Ramla in Wikipedia
Ramla (Hebrew: רַמְלָה Ramlāh; Arabic: الرملة ar-Ramlah, also
Ramlah, Ramle, Remle and sometimes Rama), is a city in
central Israel. The city is predominantly Jewish with a
significant Arab minority. Ramla was founded circa 705–715
AD by the Umayyad Caliph Suleiman ibn Abed al-Malik after
the Arab conquest of the region. Ramla lays along the route
of the Via Maris, connecting old Cairo (Fustat) with
Damascus, at the intersection of the roads connecting the
port of Jaffa with Jerusalem.
It was conquered many times in the course of its history, by
the Abbasids, the Ikhshidids, the Fatamids, the Seljuqs, the
Crusaders, the Mameluks, the Turks, the British, and the
Israelis. After an outbreak of the Black Death in 1347,
which decimated the population, an order of Franciscan monks
established a presence in the city. Under Arab and
Ottoman rule the city become an important trade center.
Napoleon's French Army occupied it in 1799 on its way to
Most of the town's Arab residents were expelled during the
1948 Arab-Israeli War while others remained in the town. The
town was subsequently repopulated by Jewish immigrants.
The Giv'on immigration detention centre is located in Ramla.
In recent years, attempts have been made to develop and
beautify the city, which has been plagued by neglect,
financial problems and a negative public image. New shopping
malls and public parks have been built, and a municipal
museum opened in 2001.
Early history --
According to the 9th century Arab geographer Ya'qubi, al-
Ramleh (Ramla) was founded in 716 by the Caliph Sulayman ibn
Abd al-Malik, and its name was derived from the Arabic word
Raml (رمل)-meaning sand. The early residents came from
nearby Ludd (Lydda, Lod). Ramla flourished as the capital of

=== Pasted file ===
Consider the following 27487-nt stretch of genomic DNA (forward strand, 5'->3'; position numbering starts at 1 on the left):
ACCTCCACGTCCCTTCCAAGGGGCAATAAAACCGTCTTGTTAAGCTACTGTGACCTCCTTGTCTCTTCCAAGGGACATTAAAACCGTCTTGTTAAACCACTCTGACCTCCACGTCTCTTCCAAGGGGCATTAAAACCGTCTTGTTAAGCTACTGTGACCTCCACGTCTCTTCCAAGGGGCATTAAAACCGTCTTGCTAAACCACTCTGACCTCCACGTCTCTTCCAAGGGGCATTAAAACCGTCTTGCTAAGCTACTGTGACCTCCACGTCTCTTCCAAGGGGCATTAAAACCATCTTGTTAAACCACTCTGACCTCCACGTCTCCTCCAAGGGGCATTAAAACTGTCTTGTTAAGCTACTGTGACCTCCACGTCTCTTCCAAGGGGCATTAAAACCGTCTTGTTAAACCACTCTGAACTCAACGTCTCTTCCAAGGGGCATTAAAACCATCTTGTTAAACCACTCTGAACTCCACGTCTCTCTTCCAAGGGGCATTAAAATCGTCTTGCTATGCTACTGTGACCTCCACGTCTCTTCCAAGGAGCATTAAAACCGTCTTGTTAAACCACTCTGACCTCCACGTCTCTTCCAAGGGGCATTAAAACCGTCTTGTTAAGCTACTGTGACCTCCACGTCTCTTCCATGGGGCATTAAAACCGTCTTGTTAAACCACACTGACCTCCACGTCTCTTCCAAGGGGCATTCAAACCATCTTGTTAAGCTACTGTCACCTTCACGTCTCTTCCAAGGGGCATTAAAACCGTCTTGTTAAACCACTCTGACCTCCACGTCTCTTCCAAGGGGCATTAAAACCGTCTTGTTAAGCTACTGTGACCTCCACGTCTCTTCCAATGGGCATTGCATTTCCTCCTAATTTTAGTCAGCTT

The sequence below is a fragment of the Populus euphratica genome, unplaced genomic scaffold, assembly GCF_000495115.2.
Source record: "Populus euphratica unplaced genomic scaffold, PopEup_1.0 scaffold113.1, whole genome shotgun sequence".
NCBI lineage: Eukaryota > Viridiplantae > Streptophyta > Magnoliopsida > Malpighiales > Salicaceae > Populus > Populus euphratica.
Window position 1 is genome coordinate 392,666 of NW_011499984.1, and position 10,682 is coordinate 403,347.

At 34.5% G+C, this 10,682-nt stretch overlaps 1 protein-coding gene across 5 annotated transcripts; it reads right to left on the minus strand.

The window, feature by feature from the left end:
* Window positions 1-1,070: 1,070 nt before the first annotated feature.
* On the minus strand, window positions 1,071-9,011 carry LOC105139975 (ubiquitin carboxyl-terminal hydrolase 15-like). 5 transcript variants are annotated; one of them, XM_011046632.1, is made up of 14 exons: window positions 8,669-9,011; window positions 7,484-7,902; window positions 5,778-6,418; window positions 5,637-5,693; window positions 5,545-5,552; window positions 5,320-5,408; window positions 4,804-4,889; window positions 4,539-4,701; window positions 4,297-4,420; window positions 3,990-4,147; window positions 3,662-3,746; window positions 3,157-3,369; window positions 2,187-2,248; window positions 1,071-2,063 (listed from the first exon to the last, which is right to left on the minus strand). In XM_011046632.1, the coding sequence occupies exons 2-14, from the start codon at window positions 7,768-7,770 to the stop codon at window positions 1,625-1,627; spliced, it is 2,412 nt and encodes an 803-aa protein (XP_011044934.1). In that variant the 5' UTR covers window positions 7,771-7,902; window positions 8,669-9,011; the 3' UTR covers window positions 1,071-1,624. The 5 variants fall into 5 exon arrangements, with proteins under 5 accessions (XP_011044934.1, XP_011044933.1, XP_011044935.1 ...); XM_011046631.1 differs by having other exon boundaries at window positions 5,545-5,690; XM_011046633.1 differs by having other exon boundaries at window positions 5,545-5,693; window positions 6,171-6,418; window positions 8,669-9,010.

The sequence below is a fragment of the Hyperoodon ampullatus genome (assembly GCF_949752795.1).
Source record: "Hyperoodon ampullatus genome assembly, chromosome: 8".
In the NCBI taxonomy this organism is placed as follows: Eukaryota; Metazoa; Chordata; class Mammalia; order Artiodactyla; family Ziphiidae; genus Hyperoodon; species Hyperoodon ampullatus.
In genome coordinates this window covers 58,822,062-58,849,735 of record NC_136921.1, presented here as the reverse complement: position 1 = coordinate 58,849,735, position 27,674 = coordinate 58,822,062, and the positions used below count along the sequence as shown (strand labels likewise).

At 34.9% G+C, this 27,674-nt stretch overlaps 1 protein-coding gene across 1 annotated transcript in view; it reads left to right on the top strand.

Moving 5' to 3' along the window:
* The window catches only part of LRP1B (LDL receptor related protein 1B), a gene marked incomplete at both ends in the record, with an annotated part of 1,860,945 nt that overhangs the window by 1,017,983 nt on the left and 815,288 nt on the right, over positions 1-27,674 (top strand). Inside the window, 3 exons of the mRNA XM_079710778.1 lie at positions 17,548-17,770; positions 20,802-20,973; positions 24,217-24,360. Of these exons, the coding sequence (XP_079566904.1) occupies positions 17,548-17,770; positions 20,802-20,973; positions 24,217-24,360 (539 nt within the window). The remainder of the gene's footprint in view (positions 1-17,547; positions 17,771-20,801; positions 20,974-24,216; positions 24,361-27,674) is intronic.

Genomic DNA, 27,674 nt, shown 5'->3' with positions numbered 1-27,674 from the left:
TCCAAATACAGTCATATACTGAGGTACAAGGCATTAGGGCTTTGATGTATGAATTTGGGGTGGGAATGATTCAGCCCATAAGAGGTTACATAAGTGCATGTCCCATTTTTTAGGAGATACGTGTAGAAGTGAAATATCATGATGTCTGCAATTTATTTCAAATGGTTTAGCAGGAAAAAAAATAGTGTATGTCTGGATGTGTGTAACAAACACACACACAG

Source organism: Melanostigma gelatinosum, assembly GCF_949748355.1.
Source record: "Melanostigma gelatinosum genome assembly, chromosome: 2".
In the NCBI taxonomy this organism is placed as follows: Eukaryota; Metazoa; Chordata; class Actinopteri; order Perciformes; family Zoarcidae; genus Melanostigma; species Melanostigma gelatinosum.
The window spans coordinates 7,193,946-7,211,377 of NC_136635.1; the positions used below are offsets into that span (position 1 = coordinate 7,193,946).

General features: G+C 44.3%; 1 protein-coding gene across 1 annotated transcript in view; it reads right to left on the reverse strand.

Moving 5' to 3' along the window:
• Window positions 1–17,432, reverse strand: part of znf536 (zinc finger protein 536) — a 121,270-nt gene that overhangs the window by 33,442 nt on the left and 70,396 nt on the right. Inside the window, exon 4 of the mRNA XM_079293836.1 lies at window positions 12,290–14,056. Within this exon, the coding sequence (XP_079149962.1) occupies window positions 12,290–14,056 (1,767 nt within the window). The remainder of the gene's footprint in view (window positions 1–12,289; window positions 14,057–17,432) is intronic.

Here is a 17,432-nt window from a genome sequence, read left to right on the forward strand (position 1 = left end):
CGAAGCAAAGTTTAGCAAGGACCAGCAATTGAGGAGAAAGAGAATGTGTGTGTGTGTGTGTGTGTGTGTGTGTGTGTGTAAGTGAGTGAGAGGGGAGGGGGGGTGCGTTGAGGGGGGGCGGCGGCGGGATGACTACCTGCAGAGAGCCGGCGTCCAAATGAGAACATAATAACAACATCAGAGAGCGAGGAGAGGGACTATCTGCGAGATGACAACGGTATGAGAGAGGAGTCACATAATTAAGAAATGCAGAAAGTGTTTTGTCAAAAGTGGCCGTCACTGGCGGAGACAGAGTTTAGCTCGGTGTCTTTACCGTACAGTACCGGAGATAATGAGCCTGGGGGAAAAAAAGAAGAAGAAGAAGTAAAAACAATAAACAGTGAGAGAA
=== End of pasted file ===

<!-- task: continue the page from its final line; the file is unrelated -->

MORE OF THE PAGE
Jund Filastin, which was one of the five districts of the
ash-Sham (Syrian) province of the Ummayad Caliphate and
Abbasid empire. In the 8th century, the Ummayads constructed
the White Mosque. Ramla was the principal city and district
capital until the arrival of the Crusaders in the 11th
century. Ramla's White Mosque was hailed as the finest in
the land, outside of Jerusalem. The remains of this mosque,
flanked by a minaret added at a later date, can still be
seen today. In the courtyard are underground water cisterns
from this period.
A geographer, el-Muqadasi ("the Jerusalemite"), describes
Ramla at the peak of its prosperity: "It is a fine city, and
well built; its water is good and plentiful; it fruits are
abundant. It combines manifold advantages, situated as it is
in the midst of beautiful villages and lordly towns, near to
holy places and pleasant hamlets. Commerce here is
prosperous, and the markets excellent...The bread is of the
best and the whitest. The lands are well favoured above all
others, and the fruits are the most luscious. This capital
stands among fruitful fields, walled towns and serviceable
Ramla's economic importance, shared with the neighboring
city of Lydda, was based on its strategic location. Ramla
was at the intersection of two major roads, one linking
Egypt with Syria and the other linking Jerusalem with the
In the early years of the Crusader Kingdom of Jerusalem,
control over this strategic location led to three
consecutive battles between the Crusaders and Egyptian
armies from Ascalon. As Crusader rule stabilized, Ramla
became the seat of a seigneury in the Kingdom of Jerusalem
(the Lordship of Ramla within the County of Jaffa and
Ascalon). It was a city of some economic significance and an
important way station for pilgrims travelling to Jerusalem.
The Crusaders identified it with the biblical Ramathaim and
called it Arimathea.
Around 1163 Rabbi Benjamin of Tudela visited "Rama, or
Ramleh, where there are remains of the walls from the days
of our ancestors, for thus it was found written upon the
stones. About 300 Jews dwell there. It was formerly a very
great city; at a distance of two miles there is a large
Jewish cemetery." He wrote that the Crusaders had found
the bones of Samuel, the biblical prophet, close to a Jewish
synagogue in Ramla and "conveyed them unto Shiloh, and
erected over them a large church, and called it St. Samuel
of Shiloh unto this day". This site is identified with
Neby Samwil overlooking Jerusalem.
Ramla was sometimes referred to as Filastin, in keeping with
the common practice of referring to districts by the name of
their main city....